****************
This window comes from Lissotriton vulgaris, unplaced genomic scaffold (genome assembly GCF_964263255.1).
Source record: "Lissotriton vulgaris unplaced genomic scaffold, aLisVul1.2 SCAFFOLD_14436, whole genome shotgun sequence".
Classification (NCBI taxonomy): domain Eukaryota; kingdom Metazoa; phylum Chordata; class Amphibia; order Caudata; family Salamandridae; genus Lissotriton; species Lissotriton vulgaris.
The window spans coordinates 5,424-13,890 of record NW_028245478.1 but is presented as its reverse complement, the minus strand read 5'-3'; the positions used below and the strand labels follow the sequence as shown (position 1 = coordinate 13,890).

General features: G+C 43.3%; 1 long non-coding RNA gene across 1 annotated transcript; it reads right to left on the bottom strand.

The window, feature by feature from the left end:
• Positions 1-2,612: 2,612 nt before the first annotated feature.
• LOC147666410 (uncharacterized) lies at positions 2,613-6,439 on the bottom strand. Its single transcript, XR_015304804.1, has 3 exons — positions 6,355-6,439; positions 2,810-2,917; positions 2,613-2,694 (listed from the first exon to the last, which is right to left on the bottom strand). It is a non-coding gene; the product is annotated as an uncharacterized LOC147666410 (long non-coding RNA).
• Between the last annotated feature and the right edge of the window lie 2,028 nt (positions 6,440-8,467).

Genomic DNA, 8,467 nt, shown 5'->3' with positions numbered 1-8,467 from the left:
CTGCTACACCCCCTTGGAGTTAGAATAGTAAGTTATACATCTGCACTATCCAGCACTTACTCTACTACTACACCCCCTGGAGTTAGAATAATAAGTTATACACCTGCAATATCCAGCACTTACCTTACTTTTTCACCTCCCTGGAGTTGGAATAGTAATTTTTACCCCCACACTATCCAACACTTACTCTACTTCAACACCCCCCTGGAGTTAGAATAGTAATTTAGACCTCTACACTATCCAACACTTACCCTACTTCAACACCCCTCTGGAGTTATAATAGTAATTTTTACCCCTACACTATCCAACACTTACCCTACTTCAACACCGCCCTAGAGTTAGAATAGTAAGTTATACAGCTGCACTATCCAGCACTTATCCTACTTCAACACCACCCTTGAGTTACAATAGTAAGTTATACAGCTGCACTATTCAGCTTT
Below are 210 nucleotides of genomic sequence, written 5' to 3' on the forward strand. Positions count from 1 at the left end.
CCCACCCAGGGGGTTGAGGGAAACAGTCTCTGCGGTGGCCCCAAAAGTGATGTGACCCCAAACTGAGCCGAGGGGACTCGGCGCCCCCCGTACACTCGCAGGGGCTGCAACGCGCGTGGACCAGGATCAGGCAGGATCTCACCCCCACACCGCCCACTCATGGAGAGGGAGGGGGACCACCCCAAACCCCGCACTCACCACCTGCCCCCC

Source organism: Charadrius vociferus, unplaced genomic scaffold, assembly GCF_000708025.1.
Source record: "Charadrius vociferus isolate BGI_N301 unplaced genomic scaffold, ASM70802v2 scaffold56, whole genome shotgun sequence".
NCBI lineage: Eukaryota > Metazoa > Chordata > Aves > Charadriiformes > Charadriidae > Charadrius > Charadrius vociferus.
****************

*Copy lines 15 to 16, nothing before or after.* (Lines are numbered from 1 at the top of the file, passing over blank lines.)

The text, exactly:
Source record: "Charadrius vociferus isolate BGI_N301 unplaced genomic scaffold, ASM70802v2 scaffold56, whole genome shotgun sequence".
NCBI lineage: Eukaryota > Metazoa > Chordata > Aves > Charadriiformes > Charadriidae > Charadrius > Charadrius vociferus.